Huawei, Meng Wanzhou hit with new racketeering, corporate espionage charges in U.S.

WATCH ABOVE: U.S. Justice Department said it’s adding racketeering charges to the series of counts filed against Huawei last year.

The U.S. Department of Justice is adding new charges to its criminal case against Chinese technology giant Huawei.

In a statement issued on Thursday afternoon, the Justice Department said it is adding racketeering charges to the series of counts filed against Huawei last year.

It is also now facing further allegations of conspiring to steal corporate secrets.

U.S. hits Huawei and CFO Meng with 23 criminal charges. Here’s what you need to know

The new details came in the form of a 16-count superseding indictment filed in a New York federal court which replaced the 13-count indictment previously filed against Huawei CFO Meng Wanzhou, Huawei and its subsidiaries.

Those original charges include conspiracy to commit bank fraud, conspiracy to commit wire fraud, bank fraud, wire fraud, conspiracy to defraud the United States, conspiracy to violate the International Emergency Economic Powers Act, violating the act, money laundering conspiracy and conspiracy to obstruct justice.

Investigators allege that Huawei, four subsidiaries and Meng were involved in a “decades-long effort” in both the U.S. and China to “misappropriate intellectual property, including from six U.S. technology companies, in an effort to grow and operate Huawei’s business.”

READ MORE: B.C. actor says she was tricked into holding protest sign outside Huawei extradition trial

“The misappropriated intellectual property included trade secret information and copyrighted works, such as source code and user manuals for internet routers, antenna technology and robot testing technology,” a press release issued on the expanded indictment reads.

“Huawei, Huawei USA and Futurewei agreed to reinvest the proceeds of this alleged racketeering activity in Huawei’s worldwide business, including in the United States.”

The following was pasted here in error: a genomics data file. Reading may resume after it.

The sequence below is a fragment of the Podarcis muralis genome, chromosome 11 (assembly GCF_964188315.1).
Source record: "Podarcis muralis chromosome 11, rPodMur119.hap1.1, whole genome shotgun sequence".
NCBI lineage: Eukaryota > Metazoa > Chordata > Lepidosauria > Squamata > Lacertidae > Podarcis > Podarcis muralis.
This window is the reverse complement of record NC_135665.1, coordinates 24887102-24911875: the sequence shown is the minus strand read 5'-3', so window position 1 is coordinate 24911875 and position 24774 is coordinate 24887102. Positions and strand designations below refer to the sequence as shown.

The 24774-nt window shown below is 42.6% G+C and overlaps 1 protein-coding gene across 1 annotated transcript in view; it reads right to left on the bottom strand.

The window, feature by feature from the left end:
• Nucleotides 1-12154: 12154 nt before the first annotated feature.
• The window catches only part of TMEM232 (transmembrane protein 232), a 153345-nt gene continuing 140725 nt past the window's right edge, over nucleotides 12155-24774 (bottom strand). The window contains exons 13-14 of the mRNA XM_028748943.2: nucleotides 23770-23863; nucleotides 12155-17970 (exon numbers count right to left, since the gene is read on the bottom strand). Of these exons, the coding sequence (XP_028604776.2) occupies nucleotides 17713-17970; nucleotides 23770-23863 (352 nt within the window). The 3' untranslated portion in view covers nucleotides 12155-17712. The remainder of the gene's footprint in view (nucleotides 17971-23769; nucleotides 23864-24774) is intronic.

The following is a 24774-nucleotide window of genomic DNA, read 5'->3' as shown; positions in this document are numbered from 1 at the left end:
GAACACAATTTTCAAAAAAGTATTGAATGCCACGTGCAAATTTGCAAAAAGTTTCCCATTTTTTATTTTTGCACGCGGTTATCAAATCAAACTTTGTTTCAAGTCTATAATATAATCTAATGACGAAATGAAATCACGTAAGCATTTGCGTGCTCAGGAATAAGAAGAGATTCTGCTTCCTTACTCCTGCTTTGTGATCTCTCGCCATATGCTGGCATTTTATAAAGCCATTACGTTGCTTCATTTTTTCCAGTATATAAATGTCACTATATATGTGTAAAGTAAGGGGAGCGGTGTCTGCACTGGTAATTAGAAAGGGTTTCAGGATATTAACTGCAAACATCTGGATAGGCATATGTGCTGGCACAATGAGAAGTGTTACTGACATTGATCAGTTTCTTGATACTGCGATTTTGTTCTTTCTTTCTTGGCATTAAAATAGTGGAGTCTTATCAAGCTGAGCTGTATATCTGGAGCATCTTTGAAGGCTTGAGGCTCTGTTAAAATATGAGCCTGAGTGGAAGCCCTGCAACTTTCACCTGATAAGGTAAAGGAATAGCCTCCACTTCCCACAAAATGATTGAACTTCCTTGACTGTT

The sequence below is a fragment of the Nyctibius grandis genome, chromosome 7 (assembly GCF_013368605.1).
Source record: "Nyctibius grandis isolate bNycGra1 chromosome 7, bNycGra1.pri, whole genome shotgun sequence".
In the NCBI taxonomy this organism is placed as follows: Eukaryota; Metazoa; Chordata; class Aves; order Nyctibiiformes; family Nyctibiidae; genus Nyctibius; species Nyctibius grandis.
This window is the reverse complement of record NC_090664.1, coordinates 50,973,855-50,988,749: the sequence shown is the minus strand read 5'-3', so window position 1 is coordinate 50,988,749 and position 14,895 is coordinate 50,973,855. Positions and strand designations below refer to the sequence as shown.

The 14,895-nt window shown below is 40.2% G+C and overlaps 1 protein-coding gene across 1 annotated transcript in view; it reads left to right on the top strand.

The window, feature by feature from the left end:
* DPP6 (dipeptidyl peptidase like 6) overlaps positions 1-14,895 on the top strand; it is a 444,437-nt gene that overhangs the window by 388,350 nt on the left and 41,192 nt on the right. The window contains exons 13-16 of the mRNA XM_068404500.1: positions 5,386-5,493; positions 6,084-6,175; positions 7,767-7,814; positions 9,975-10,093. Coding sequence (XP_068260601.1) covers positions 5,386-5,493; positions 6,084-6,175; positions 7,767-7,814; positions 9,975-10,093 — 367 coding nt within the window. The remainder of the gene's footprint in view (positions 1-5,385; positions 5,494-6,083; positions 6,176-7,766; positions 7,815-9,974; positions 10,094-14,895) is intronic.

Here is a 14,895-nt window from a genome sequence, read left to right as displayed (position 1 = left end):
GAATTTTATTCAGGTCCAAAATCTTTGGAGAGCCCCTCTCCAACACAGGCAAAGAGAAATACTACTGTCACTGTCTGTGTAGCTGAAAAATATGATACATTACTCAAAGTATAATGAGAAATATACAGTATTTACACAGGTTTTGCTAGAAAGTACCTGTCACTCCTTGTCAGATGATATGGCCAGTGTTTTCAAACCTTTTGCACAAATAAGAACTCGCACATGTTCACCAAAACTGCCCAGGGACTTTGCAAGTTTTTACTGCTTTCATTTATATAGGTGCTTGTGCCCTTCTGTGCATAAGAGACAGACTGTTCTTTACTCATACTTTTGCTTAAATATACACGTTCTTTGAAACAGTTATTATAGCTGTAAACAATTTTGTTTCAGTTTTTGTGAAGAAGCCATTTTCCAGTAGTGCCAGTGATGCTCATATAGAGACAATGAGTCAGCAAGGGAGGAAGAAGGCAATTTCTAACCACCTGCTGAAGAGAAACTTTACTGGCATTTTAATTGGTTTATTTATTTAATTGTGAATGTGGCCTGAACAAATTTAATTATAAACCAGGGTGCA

The indictment also alleges that the defendants “made repeated misstatements” to American officials about the evidence included in the case.

It goes on to argue that the defendants also “engaged in obstructive conduct” to try and frustrate criminal prosecution.

“For example, an official Huawei manual labeled “top secret” instructed certain individuals working for Huawei to conceal their employment with Huawei during encounters with foreign law enforcement officials,” the court filing states.

As a result, investigators say Huawei gained a “significant and unfair competitive advantage.”

The charges come as tensions between Canada and China remain at an all-time high.

Canada arrested Meng in December 2018 on a U.S. extradition request.

Department of Justice officials announced the following month they were charging Meng and her company with 23 counts ranging from bank fraud to money laundering and obstruction of justice.

READ MORE: ‘Lying to a bank is fraud’: Crown lawyers begin arguments in Huawei exec’s extradition trial

In what is widely viewed as retaliation for Meng’s arrest, China arrested Canadians Michael Kovrig and Michael Spavor.

While Meng has been free on bail and living in her Vancouver mansion since her arrest, Kovrig and Spavor have been denied access to lawyers and granted only limited consular access.

As part of the superseding indictment, investigators also revealed new details of how they allege Meng, Huawei and its subsidiaries skirted the sanctions placed on countries including Iran and North Korea by the U.S., the United Nations and the European Union.

That allegedly included the use of code names.

“Reflecting the inherent sensitivity of conducting business in jurisdictions subject to sanctions, internal Huawei documents allegedly referred to such jurisdictions with code names,” the indictment states.

“For example, the code ‘A2’ referred to Iran, and ‘A9’ referred to North Korea.”

Prosecutors also claimed that one of the subsidiaries named in the indictment helped the Iranian regime spy on its own people during protests in 2009.

Those protests turned bloody when the Revolutionary Guard and regime loyalists fired on protesters, killing dozens.

More to come.


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